You can read all about Pluto and other closer (or more distant) objects by searching eLibrary’s list of Research Topics or by searching Magazines, Encyclopedias and Multimedia.

Keep your eyes on the skies.

Here are just a few eLibrary  space-related Research Topics & publications:

Astronomy Magazine                    Astronomy Research Topic

DK Eyewitness Space                   Earth Research Topic

The Moon                                         Observatories Research Topic

Pluto Loses Planetary Status       Space Exploration Research Topic

Stars Research Topic                     Telescope Encyclopedia Article



50 Years Since the First Spacewalk

Photo credit: Ed White First American Spacewalker via photopin (license)

Ed White First American Spacewalker
Photo credit: NASA on The Commons via photopin (license)

The 1960s were successful years for NASA and space exploration in general. With the exciting notion of sending humans into the vast unknown and sharing live broadcasts via television, space became a wondrous and tangible reality. Americans welcomed space travel and the endless possibilities, but Americans were not the only ones interested in leading the “Space Race.” On March 18, 1965, Russian cosmonaut Alexei Leonov did something groundbreaking. He became the first person ever to spacewalk. This milestone paved the way for others to exit their capsules once in space and roam without the confines of a spacecraft. Kathryn Sullivan, the first woman to walk in space, likened spacewalking to swimming. Underwater training thus proved helpful to astronauts before traveling to space. During the height of the space program, astronauts achieved many feats with Neil Armstrong’s walk on the moon being a major accomplishment. Nonetheless, spacewalking opened the door 50 years ago and transformed the way space is explored.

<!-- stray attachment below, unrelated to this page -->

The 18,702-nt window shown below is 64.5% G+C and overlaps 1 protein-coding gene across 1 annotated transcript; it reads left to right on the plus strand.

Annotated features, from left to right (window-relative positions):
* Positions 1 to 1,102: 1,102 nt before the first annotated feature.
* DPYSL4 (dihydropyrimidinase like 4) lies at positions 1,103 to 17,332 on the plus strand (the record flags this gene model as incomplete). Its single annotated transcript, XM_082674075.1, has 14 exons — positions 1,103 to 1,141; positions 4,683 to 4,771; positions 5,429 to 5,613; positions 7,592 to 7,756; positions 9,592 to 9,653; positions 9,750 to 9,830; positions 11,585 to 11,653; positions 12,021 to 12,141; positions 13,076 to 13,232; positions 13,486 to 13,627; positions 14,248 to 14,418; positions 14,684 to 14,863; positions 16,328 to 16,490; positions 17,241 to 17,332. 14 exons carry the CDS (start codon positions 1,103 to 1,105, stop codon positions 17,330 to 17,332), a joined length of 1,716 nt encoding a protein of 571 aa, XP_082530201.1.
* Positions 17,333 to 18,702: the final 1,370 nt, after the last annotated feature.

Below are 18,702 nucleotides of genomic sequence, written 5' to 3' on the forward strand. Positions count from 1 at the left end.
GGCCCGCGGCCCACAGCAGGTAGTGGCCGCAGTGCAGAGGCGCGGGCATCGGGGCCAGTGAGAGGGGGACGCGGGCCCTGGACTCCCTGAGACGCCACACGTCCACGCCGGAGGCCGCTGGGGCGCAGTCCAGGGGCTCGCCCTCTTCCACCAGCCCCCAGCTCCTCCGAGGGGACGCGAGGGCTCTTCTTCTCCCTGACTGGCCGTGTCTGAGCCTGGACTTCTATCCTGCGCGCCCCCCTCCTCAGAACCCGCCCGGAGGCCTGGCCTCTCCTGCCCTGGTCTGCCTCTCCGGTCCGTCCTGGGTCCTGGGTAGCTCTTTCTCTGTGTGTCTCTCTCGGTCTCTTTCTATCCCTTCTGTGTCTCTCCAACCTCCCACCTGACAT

Take some time this month to appreciate the 50th anniversary of the first spacewalk with a lesson centered on space exploration. ProQuest SIRS Issues Researcher has got you covered with three main Leading Issues on Space Exploration & Travel, Space Missions and Space Vehicles. With SIRS Leading Issues, you can rest assured that important features including Topic Overviews and Essential Questions, Terms to Know and the accompanying Critical Thinking & Analysis questions are all editorially crafted to your needs as well as your students. Our Common Core guide for Understanding Primary Sources would also be a helpful supplement to any lesson, especially one focused on space.

ProQuest SIRS Issues Researcher Leading Issue on Space Exploration & Travel

ProQuest SIRS Issues Researcher Leading Issue on Space Exploration & Travel

How will you explore space? Let us know in the comments below or Tweet us at #ProQuest.